Monday, March 13 2017:
We walked to the top of the hill next to Dove Cottage, taking in the view and breathing in the fresh air after a long day hard at work looking at manuscripts in the library.
Eventually, we arrived at John’s grove and read sections from Wordsworth’s poem, “When to the attractions of the busy world,” which contains many descriptions of the setting.
Upon a hill
At a short distance from my cottage, stands
A stately Fir-grove, whither I was wont
To hasten, for I found, beneath the roof
Of that perennial shade, a cloistral place
Of refuge, with an unencumbered floor…
William wrote the poem after John had left for a sea voyage–these are the “attractions” of which he speaks. With his brother far away at sea, William muses that John liked the grove so much because it reminded him of the close confines of a ship, whose deck he would pace back and forth upon.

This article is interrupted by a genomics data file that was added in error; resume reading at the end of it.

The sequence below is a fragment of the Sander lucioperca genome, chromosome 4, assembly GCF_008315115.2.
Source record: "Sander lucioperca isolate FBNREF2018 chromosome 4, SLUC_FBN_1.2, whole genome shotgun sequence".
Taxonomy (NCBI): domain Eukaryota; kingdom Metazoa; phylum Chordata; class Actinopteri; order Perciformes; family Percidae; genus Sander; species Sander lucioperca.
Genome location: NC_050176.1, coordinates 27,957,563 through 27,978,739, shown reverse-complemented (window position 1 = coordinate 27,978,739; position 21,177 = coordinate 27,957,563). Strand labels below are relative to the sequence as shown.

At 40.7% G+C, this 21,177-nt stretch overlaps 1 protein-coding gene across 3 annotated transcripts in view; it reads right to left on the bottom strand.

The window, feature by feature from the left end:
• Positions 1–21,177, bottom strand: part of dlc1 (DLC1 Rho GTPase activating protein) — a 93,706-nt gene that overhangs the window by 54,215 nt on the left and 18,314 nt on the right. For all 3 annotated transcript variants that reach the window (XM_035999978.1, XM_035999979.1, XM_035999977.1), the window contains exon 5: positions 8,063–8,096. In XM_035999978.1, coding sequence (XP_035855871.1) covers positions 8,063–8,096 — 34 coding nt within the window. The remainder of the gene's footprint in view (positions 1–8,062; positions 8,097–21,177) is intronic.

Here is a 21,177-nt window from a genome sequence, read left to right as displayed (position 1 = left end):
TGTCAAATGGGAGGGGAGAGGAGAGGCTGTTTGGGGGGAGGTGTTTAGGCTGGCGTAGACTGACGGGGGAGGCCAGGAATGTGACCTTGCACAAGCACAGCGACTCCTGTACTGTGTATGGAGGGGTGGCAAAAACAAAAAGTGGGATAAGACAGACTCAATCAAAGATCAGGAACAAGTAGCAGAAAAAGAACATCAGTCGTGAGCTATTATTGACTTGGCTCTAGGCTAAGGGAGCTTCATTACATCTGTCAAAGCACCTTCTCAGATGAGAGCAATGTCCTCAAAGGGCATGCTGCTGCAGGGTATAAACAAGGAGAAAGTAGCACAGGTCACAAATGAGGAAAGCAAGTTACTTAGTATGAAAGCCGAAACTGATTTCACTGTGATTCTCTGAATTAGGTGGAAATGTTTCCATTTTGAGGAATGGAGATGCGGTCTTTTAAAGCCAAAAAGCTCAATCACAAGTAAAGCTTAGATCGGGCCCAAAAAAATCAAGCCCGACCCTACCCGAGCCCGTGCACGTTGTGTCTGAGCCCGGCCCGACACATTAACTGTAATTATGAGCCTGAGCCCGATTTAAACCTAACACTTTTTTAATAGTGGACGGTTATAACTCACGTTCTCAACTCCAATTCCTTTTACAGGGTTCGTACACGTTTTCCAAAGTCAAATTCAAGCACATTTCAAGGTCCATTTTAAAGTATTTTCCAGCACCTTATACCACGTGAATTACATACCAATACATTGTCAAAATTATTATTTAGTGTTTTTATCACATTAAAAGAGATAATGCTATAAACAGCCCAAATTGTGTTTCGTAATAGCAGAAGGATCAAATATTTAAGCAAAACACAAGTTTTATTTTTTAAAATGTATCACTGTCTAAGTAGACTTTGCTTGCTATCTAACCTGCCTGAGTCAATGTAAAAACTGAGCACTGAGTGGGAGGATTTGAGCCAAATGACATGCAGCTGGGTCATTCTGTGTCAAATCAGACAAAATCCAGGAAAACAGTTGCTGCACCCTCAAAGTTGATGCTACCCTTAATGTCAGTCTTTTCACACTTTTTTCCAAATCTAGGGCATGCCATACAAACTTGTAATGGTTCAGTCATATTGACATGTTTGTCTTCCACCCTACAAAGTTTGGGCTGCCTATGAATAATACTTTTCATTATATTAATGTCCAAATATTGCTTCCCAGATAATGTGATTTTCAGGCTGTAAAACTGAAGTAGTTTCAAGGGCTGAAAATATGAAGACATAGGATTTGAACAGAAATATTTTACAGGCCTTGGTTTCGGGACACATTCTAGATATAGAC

For an allotted interval of ease,
Under my cottage-roof, had gladly come
From the wild sea a cherished Visitant;
And with the sight of this same path–begun,
Begun and ended, in the shady grove,
Pleasant conviction flashed upon my mind
That, to this opportune recess allured,
He had surveyed it with a finer eye,
A heart more wakeful; and had worn the track
By pacing here, unwearied and alone,
In that habitual restlessness of foot
That haunts the Sailor measuring o’er and o’er
His short domain upon the vessel’s deck,
While she pursues her course through the dreary sea.